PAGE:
Methods: AH was induced in seven healthy men (aged 22 ± 1 years) by raising inspired CO2 (PETCO2 53 ± 3 mm Hg). Ventilation was constrained (9.8 ± 1.4 l/min) by breathing to a metronome and either breathing from a bag with limited flow of fresh gas, or voluntary matching of tidal volume to a visual target. For each method, three breathing patterns were imposed: a baseline breathing pattern (pattern 1; 12 breaths/minute and naturally adopted VT); faster, shallower breathing (pattern 2; 15 breaths/minute, 80%VT) and slower, deeper breathing (pattern 3; 10 breaths/minute, 120%VT). Subjects rated AH every 20 s using a 100 mm visual analogue scale (VAS). Peak inspiratory airway pressure was measured breath-by-breath at the mouthpiece as an index of chest wall tension during ventilatory constraint.

Results: Changes in breathing pattern in either direction from baseline did not produce significantly different AH irrespective of the breathing constraint method (46 ± 18, 60 ± 15 and 59 ± 19 mm VAS for patterns 1, 2 and 3 with “bag limit”; 48 ± 22, 61 ± 18 and 56 ± 20 mm VAS for patterns 1, 2 and 3 with “voluntary targeting”). The tendency for AH to be lowest with baseline breathing pattern was not significant. AH levels were no different between methods of constraint, although inspiratory pressures were markedly lower with “voluntary targeting” (1.5 ± 0.3 versus 5.5 ± 3 cm H2O). Inspiratory capacity did not change with breathing pattern, indicating that end-expiratory lung volumes remained constant.

Conclusions: For a given level of hypercapnia, AH is unaffected by a change in breathing pattern or by the generation of respiratory muscle tension. This is consistent with the notion that afferent feedback from pulmonary mechanoreceptors encoding overall ventilation is the key factor in mitigating hypercapnic AH.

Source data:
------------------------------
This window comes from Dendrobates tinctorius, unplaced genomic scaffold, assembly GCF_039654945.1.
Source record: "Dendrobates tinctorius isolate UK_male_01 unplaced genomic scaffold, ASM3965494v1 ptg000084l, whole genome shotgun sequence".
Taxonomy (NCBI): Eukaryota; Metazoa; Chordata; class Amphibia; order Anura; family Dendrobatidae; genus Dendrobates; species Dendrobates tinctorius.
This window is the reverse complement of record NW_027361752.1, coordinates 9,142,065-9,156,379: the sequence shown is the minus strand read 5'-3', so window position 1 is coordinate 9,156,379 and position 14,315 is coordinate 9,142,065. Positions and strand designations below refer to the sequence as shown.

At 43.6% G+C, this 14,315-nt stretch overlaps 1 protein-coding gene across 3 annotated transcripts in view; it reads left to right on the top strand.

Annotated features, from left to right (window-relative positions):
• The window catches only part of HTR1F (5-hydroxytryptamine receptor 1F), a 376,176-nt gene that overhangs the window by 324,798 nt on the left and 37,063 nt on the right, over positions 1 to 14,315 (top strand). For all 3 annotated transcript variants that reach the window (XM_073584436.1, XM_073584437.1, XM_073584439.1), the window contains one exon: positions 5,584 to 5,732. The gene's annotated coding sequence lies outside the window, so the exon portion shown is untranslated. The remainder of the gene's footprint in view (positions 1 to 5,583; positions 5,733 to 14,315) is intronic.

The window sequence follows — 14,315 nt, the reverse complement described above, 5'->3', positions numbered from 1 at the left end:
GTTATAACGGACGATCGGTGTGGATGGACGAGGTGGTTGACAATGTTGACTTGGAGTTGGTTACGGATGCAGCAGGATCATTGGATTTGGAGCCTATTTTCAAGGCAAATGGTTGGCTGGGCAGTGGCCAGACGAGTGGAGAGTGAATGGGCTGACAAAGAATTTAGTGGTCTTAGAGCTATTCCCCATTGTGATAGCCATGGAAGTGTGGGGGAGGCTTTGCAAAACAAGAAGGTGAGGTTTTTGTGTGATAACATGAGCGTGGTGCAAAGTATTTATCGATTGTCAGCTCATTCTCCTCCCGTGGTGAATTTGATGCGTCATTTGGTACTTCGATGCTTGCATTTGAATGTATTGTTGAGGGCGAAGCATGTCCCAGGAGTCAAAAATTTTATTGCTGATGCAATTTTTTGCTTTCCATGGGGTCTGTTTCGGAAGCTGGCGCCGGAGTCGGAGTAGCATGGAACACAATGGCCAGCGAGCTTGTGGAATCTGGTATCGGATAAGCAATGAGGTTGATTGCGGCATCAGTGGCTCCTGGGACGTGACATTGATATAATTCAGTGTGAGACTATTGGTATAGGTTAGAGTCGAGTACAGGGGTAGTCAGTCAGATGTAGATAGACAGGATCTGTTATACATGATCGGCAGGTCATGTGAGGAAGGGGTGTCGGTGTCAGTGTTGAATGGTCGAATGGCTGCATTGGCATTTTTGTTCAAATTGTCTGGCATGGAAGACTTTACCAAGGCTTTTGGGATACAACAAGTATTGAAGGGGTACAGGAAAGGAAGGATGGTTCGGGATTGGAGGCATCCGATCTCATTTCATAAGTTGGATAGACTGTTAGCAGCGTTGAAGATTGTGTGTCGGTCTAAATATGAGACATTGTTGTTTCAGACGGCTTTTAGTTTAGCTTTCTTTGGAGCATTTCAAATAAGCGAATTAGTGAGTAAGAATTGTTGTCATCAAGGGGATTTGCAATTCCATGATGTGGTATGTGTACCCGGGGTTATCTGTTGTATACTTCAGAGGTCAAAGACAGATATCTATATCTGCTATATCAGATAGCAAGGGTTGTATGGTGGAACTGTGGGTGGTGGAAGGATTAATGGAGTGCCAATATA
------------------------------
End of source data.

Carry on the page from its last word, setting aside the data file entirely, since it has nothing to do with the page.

1S Sonnappa, 2C Bastardo, 3A Bush, 1P Aurora. 1Great Ormond Street Hospital and Institute of Child Health, London, UK, 2Institute of Child Health, London, UK, 3Royal Brompton Hospital, London, UK

Background: Preschool lung function tests (LFT) are becoming increasingly popular. However, few data exist on bronchodilator reversibility (BDR) and the short-term repeatability of LFT in preschool wheezers.

Methods: Multiple breath washout (lung clearance index (LCI), conductive airways inhomogeneity (Scond), acinar airways inhomogeneity (Sacin) and functional residual capacity (FRC)); followed by whole body plethysmography (specific airways resistance (sRaw)) measurements were performed on clinically stable preschool children with recurrent doctor diagnosed wheeze, on two different test occasions. On one occasion repeatability was assessed by performing measurements at baseline and after 20 minutes without bronchodilator administration, from which thresholds for reversibility were determined. On a separate occasion BDR was assessed by performing measurements at baseline and 20 minutes after inhaled salbutamol 200 μg. Statistical analysis was by Bland–Altman plots to calculate thresholds for reversibility and the Wilcoxon signed rank test.